But the decay of Daoud's ethics and morals began before he committed his felonies, he confesses. "It didn't happen all at once," he says evenly, "It happened very slowly. You see, what happens is, you begin to cheat on your marriage and you try to justify that. Then it gets easy to justify other things. Did you ever see the movie The Candidate with Robert Redford? How all of a sudden he starts losing his ideals? I think that's a great paraphrase of me." Gradually, from the time he was indicted, he began to realize the extent of his personal erosion. "I found out I wasn't the wonderful, great human being I thought I was. My impression of myself was kind of a like a big bear who would help people. I thought I was well-loved. I had my home phone number listed A even throughout my trial! But I guess I had a tremendous number of weaknesses. This realization infected me like a terrible disease, like a virus that eats your body. It started slowly, then all of a sudden you begin to get gripped by fear. I had really sold my soul! My character was rotten!"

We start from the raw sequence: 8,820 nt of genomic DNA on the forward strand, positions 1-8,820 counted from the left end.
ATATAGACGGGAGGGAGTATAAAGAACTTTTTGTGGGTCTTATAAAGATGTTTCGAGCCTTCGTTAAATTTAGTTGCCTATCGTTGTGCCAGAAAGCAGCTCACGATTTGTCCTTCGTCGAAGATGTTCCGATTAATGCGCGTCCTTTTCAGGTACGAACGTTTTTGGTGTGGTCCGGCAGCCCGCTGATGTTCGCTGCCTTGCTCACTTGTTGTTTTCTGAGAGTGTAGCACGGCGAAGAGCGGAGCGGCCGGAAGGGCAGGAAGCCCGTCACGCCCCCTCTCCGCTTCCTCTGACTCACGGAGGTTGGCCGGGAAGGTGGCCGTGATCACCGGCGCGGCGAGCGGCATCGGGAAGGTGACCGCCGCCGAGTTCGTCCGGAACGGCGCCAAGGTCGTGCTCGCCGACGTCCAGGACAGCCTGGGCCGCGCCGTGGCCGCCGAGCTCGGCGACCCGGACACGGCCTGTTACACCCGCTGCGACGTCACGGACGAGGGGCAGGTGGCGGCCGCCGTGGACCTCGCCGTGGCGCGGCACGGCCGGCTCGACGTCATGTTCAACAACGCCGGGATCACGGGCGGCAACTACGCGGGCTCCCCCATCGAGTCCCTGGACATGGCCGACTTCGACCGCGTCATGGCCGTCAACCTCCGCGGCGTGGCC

He realized that no matter the verdict in his trial, his life was unalterably changed. He knew he was guilty. In fact, he says, the only count he didn't think he was guilty of was the one on which he was convicted this past September: accepting a bribe from boxing promoter Gilberto "Willy" Martinez.